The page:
Continue Reading →

A collaboration of political activism and participatory culture seeking to upend consumer capitalism, including interviews with The Yes Men, The Guerrilla Girls, among others. Coined in the 1980s, “culture jamming” refers to an array of tactics deployed by activists to critique, subvert, and otherwise “jam” the workings of consumer culture. Ranging from media hoaxes and advertising parodies to flash mobs and street art, these actions seek to interrupt the flow of dominant, capitalistic messages that permeate our daily lives. Employed by Occupy Wall Street protesters and the Russian feminist punk band Pussy Riot alike, culture jamming scrambles the signal, injects the unexpected, and spurs audiences to think critically and challenge the status quo. The essays, interviews, and creative work assembled in this unique volume explore the shifting contours of culture jamming by plumbing its history, mapping its transformations, testing its force, and assessing its efficacy. Revealing how culture jamming is at once playful and politically transgressive, this accessible collection explores the degree to which culture jamming has fulfilled its revolutionary aims. Featuring original essays from prominent media scholars discussing Banksy and Shepard Fairey, foundational texts such as Mark Dery’s culture jamming manifesto, and artwork by and interviews with noteworthy culture jammers including the Guerrilla Girls, The Yes Men, and Reverend Billy, Culture Jamming makes a crucial contribution to our understanding of creative resistance and participatory culture.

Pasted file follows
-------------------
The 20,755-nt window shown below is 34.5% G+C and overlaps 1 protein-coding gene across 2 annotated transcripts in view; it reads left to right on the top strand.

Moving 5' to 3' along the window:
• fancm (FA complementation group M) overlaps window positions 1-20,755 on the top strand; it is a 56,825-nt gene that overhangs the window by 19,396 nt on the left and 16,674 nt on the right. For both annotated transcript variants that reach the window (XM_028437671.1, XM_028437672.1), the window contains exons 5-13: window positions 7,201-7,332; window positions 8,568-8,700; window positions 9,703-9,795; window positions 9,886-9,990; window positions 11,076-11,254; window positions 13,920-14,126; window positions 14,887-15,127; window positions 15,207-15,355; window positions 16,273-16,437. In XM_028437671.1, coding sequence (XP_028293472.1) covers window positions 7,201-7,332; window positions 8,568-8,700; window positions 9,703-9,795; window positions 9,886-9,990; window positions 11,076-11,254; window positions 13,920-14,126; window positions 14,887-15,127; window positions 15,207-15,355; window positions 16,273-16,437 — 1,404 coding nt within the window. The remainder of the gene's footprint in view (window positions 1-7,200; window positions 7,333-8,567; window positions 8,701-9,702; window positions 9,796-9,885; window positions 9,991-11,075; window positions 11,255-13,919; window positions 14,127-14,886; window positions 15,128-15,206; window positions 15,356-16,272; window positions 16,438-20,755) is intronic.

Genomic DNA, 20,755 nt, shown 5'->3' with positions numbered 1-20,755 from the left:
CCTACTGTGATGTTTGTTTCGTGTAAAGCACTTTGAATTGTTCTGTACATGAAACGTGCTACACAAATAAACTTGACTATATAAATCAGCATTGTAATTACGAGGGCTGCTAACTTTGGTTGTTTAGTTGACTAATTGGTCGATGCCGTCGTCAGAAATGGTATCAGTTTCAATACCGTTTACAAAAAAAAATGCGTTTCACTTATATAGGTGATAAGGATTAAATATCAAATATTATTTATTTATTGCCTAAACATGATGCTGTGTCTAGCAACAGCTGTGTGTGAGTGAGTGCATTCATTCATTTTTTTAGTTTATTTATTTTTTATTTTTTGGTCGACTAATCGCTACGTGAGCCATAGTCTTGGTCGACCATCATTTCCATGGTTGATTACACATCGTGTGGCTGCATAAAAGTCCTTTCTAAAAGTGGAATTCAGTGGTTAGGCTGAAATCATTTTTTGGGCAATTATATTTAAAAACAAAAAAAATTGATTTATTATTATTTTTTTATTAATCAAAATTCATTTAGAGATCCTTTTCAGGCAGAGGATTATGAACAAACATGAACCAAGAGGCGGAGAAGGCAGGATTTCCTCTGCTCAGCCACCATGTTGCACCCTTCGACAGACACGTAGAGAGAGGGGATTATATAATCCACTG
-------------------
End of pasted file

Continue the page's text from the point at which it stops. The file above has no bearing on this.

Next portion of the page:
To Save Everything, Click Here

Technology, Solutionism, and the Urge to Fix Problems that Don’t Exist
Author: Evgeny Morozov
Publisher: Penguin UK
ISBN: 0241957699
Category: Technology & Engineering
Page: 432
View: 8221

Continue Reading →